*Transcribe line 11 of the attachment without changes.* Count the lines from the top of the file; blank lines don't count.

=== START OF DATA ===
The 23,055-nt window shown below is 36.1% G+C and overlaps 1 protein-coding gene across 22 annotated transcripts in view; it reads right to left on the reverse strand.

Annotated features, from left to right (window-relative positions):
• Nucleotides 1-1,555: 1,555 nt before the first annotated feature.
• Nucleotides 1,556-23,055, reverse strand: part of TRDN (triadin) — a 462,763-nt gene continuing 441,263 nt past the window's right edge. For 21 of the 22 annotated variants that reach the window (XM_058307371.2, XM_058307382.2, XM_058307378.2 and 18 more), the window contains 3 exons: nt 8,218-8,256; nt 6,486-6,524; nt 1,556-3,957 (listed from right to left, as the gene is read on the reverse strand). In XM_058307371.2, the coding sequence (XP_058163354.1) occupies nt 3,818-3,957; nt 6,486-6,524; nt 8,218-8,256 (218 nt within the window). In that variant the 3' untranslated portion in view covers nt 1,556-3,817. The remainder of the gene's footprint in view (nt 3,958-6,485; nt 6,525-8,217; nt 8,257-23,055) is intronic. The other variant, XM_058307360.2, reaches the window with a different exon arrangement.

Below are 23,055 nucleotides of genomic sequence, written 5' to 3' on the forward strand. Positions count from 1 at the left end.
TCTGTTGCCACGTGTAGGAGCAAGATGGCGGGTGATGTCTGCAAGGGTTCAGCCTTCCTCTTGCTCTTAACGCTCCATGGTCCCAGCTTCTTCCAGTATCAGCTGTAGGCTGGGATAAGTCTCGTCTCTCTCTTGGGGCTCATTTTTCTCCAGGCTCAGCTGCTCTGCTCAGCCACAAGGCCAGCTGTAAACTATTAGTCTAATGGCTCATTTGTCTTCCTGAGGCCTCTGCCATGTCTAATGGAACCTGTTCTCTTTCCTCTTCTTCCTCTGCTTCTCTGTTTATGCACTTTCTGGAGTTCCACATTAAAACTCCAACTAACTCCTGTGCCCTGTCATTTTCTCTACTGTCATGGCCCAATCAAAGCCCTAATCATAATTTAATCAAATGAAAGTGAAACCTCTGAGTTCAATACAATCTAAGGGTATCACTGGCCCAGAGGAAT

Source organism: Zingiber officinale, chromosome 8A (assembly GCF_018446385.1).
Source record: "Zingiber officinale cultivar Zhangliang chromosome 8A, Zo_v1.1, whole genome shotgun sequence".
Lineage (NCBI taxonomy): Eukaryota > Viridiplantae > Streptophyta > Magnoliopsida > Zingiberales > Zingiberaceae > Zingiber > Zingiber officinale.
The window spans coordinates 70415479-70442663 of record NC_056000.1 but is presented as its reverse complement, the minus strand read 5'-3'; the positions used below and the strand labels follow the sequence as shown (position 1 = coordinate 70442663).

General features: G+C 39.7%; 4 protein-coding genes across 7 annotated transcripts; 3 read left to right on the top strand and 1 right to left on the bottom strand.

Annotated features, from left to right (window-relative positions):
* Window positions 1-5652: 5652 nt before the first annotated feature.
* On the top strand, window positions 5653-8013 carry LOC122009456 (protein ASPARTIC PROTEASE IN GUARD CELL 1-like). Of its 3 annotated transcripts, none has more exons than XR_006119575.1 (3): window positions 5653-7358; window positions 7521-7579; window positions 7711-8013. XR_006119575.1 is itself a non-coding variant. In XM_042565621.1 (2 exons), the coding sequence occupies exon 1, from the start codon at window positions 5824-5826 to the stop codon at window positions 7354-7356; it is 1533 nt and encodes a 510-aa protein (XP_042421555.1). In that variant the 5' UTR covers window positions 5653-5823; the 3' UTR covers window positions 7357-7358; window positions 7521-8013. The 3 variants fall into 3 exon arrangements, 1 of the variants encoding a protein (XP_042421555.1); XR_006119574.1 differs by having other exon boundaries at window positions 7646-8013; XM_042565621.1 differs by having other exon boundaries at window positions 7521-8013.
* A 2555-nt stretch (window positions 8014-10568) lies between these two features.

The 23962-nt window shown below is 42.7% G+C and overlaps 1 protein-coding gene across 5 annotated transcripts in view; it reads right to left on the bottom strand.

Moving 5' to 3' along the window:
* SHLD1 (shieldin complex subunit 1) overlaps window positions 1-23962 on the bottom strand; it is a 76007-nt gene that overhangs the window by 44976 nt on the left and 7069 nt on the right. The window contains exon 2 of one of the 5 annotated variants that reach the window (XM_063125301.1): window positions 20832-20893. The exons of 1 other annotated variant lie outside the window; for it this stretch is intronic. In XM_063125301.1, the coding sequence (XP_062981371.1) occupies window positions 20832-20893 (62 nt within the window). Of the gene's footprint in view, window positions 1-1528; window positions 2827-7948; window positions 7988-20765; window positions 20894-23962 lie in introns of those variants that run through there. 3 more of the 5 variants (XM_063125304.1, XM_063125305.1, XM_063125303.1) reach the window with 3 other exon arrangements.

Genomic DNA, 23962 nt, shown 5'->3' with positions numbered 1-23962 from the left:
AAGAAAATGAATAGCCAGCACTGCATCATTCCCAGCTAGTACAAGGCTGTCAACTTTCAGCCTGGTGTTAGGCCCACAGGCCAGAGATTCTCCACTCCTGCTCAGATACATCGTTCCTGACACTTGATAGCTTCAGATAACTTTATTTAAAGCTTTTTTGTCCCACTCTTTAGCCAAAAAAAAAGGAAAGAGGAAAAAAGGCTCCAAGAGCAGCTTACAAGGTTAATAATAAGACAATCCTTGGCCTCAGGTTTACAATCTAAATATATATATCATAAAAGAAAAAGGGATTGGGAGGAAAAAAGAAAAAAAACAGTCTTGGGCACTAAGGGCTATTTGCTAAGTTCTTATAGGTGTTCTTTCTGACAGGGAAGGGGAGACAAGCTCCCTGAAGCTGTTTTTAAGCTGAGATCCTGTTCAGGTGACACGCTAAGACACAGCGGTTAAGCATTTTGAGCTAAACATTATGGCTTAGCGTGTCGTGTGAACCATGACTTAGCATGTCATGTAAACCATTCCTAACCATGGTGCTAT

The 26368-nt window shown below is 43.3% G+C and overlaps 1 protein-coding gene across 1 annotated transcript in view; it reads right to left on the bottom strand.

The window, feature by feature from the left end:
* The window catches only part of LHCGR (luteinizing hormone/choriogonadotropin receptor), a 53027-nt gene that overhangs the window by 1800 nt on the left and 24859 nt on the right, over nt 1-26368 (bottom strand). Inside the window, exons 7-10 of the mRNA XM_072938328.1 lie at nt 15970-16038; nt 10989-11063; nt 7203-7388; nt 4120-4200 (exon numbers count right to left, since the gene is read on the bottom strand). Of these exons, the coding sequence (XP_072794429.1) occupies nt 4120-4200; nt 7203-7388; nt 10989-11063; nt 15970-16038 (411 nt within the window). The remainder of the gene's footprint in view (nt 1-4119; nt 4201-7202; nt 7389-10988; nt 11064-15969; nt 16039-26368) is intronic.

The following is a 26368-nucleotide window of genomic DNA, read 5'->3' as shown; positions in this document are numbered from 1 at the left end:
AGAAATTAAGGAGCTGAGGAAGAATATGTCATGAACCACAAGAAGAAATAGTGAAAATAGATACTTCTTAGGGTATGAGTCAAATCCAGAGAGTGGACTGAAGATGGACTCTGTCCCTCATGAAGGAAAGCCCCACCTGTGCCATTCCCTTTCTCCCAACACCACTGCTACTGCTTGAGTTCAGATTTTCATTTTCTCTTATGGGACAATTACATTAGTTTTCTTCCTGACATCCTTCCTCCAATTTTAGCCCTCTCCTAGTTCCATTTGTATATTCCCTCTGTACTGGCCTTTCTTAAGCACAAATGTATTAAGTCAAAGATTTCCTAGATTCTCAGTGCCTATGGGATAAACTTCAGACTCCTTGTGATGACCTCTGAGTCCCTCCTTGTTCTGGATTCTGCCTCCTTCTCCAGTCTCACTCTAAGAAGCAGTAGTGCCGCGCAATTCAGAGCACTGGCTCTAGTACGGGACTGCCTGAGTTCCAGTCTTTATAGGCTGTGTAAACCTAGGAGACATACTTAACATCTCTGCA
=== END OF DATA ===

General features: G+C 39.7%; 4 protein-coding genes across 7 annotated transcripts; 3 read left to right on the top strand and 1 right to left on the bottom strand.